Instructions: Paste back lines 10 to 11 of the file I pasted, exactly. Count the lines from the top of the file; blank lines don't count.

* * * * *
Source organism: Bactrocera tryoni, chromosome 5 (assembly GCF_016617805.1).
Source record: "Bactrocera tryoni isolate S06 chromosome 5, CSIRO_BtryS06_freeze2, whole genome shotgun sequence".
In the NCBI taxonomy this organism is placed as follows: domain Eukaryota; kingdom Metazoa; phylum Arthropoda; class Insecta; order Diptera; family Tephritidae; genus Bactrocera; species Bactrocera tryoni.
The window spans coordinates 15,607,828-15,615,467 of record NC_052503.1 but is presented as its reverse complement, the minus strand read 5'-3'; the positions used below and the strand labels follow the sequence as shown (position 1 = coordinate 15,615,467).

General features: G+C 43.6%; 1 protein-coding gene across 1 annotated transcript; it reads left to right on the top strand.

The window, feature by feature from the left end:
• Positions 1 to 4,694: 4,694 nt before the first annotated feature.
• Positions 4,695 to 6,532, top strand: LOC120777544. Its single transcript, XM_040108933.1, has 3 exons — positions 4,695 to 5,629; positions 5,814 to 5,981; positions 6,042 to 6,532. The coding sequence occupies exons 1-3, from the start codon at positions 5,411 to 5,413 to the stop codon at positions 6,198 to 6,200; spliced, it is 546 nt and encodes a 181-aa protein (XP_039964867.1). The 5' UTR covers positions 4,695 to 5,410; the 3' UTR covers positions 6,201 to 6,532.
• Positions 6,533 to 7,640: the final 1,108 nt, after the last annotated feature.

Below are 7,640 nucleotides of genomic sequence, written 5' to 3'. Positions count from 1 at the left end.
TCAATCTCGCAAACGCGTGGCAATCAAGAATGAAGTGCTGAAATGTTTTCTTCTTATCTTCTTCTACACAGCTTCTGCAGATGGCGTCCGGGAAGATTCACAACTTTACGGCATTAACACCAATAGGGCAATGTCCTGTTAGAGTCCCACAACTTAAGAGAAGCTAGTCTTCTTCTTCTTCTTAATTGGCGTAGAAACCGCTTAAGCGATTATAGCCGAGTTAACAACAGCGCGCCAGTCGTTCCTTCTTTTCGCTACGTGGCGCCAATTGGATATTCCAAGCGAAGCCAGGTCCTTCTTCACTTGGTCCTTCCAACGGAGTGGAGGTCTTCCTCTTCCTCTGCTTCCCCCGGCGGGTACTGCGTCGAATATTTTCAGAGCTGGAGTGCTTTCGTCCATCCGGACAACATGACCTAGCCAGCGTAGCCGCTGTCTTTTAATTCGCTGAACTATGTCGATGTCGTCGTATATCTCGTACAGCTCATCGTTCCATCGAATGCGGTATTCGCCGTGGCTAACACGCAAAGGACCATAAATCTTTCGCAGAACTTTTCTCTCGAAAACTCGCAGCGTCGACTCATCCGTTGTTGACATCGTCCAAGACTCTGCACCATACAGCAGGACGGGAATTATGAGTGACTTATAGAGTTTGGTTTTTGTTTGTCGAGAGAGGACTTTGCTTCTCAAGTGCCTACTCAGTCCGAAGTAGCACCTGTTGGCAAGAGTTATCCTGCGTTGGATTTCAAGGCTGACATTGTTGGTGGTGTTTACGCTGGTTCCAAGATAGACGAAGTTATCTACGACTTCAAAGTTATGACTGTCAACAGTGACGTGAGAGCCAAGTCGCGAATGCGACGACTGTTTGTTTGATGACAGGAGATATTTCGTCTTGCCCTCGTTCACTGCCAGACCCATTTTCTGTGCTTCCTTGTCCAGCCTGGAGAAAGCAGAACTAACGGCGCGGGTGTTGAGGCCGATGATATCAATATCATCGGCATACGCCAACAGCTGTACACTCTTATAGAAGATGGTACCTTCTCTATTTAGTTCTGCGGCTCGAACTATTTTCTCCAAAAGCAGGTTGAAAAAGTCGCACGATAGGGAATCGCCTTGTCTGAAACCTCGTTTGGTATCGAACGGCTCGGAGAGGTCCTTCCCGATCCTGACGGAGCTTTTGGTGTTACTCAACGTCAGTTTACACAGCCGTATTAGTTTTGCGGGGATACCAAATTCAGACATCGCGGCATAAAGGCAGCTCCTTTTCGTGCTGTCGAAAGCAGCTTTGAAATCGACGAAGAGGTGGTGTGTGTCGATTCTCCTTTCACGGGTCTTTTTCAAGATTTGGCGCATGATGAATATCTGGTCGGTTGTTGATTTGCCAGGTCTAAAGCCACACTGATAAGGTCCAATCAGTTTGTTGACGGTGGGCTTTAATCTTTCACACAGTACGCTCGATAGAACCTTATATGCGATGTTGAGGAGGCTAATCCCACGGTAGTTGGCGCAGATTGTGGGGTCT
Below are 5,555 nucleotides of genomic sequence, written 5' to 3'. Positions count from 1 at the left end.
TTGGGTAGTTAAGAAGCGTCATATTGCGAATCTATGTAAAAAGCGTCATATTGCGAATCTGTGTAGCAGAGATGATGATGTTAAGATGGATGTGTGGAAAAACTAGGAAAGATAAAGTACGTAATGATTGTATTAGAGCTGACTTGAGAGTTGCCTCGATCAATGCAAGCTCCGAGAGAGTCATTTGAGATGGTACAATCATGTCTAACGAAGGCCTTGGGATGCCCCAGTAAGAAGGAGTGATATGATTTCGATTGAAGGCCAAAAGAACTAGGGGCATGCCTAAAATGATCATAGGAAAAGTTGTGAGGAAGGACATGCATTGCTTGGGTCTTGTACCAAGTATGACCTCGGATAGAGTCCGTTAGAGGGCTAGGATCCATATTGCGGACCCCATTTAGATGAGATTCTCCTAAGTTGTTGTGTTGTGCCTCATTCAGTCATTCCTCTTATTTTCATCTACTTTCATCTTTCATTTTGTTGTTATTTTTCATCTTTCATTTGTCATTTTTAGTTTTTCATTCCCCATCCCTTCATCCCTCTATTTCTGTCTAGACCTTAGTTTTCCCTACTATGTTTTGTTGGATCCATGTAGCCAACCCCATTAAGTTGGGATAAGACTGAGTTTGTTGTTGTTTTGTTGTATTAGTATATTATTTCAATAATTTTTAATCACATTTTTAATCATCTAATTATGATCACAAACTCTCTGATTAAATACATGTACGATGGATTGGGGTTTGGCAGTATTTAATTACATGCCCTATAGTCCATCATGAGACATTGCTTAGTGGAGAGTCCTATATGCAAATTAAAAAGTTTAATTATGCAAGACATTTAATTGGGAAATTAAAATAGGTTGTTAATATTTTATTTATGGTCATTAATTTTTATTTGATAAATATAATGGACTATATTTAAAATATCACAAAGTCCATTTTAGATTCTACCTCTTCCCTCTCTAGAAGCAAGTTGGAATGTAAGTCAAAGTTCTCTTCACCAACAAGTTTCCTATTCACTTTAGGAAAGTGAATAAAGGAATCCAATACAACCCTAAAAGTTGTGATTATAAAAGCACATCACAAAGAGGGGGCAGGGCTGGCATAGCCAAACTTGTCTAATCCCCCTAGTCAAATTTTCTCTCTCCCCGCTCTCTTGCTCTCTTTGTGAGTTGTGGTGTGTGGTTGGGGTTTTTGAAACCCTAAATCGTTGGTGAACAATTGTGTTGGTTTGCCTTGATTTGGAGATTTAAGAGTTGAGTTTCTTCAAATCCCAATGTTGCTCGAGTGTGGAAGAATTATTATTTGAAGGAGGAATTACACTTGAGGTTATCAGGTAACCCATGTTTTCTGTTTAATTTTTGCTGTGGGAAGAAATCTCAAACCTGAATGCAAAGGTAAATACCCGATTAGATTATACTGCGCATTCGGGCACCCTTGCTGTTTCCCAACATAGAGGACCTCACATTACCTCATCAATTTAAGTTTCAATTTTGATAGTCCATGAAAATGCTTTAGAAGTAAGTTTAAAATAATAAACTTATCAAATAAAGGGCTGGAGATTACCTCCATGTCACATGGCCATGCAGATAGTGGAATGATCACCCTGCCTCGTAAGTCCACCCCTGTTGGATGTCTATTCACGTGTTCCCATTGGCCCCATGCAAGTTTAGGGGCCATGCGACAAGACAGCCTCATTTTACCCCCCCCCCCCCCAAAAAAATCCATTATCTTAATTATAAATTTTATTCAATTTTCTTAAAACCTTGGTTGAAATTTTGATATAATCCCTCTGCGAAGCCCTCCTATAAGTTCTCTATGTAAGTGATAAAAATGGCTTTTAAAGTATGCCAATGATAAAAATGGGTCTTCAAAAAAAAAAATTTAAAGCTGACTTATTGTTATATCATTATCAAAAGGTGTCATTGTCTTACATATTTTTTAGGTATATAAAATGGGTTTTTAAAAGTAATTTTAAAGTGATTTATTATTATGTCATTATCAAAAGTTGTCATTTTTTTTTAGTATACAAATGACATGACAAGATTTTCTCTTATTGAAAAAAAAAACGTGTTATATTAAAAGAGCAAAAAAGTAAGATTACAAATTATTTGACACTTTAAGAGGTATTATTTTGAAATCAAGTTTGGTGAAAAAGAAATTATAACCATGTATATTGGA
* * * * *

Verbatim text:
Below are 7,640 nucleotides of genomic sequence, written 5' to 3'. Positions count from 1 at the left end.
TCAATCTCGCAAACGCGTGGCAATCAAGAATGAAGTGCTGAAATGTTTTCTTCTTATCTTCTTCTACACAGCTTCTGCAGATGGCGTCCGGGAAGATTCACAACTTTACGGCATTAACACCAATAGGGCAATGTCCTGTTAGAGTCCCACAACTTAAGAGAAGCTAGTCTTCTTCTTCTTCTTAATTGGCGTAGAAACCGCTTAAGCGATTATAGCCGAGTTAACAACAGCGCGCCAGTCGTTCCTTCTTTTCGCTACGTGGCGCCAATTGGATATTCCAAGCGAAGCCAGGTCCTTCTTCACTTGGTCCTTCCAACGGAGTGGAGGTCTTCCTCTTCCTCTGCTTCCCCCGGCGGGTACTGCGTCGAATATTTTCAGAGCTGGAGTGCTTTCGTCCATCCGGACAACATGACCTAGCCAGCGTAGCCGCTGTCTTTTAATTCGCTGAACTATGTCGATGTCGTCGTATATCTCGTACAGCTCATCGTTCCATCGAATGCGGTATTCGCCGTGGCTAACACGCAAAGGACCATAAATCTTTCGCAGAACTTTTCTCTCGAAAACTCGCAGCGTCGACTCATCCGTTGTTGACATCGTCCAAGACTCTGCACCATACAGCAGGACGGGAATTATGAGTGACTTATAGAGTTTGGTTTTTGTTTGTCGAGAGAGGACTTTGCTTCTCAAGTGCCTACTCAGTCCGAAGTAGCACCTGTTGGCAAGAGTTATCCTGCGTTGGATTTCAAGGCTGACATTGTTGGTGGTGTTTACGCTGGTTCCAAGATAGACGAAGTTATCTACGACTTCAAAGTTATGACTGTCAACAGTGACGTGAGAGCCAAGTCGCGAATGCGACGACTGTTTGTTTGATGACAGGAGATATTTCGTCTTGCCCTCGTTCACTGCCAGACCCATTTTCTGTGCTTCCTTGTCCAGCCTGGAGAAAGCAGAACTAACGGCGCGGGTGTTGAGGCCGATGATATCAATATCATCGGCATACGCCAACAGCTGTACACTCTTATAGAAGATGGTACCTTCTCTATTTAGTTCTGCGGCTCGAACTATTTTCTCCAAAAGCAGGTTGAAAAAGTCGCACGATAGGGAATCGCCTTGTCTGAAACCTCGTTTGGTATCGAACGGCTCGGAGAGGTCCTTCCCGATCCTGACGGAGCTTTTGGTGTTACTCAACGTCAGTTTACACAGCCGTATTAGTTTTGCGGGGATACCAAATTCAGACATCGCGGCATAAAGGCAGCTCCTTTTCGTGCTGTCGAAAGCAGCTTTGAAATCGACGAAGAGGTGGTGTGTGTCGATTCTCCTTTCACGGGTCTTTTTCAAGATTTGGCGCATGATGAATATCTGGTCGGTTGTTGATTTGCCAGGTCTAAAGCCACACTGATAAGGTCCAATCAGTTTGTTGACGGTGGGCTTTAATCTTTCACACAGTACGCTCGATAGAACCTTATATGCGATGTTGAGGAGGCTAATCCCACGGTAGTTGGCGCAGATTGTGGGGTCT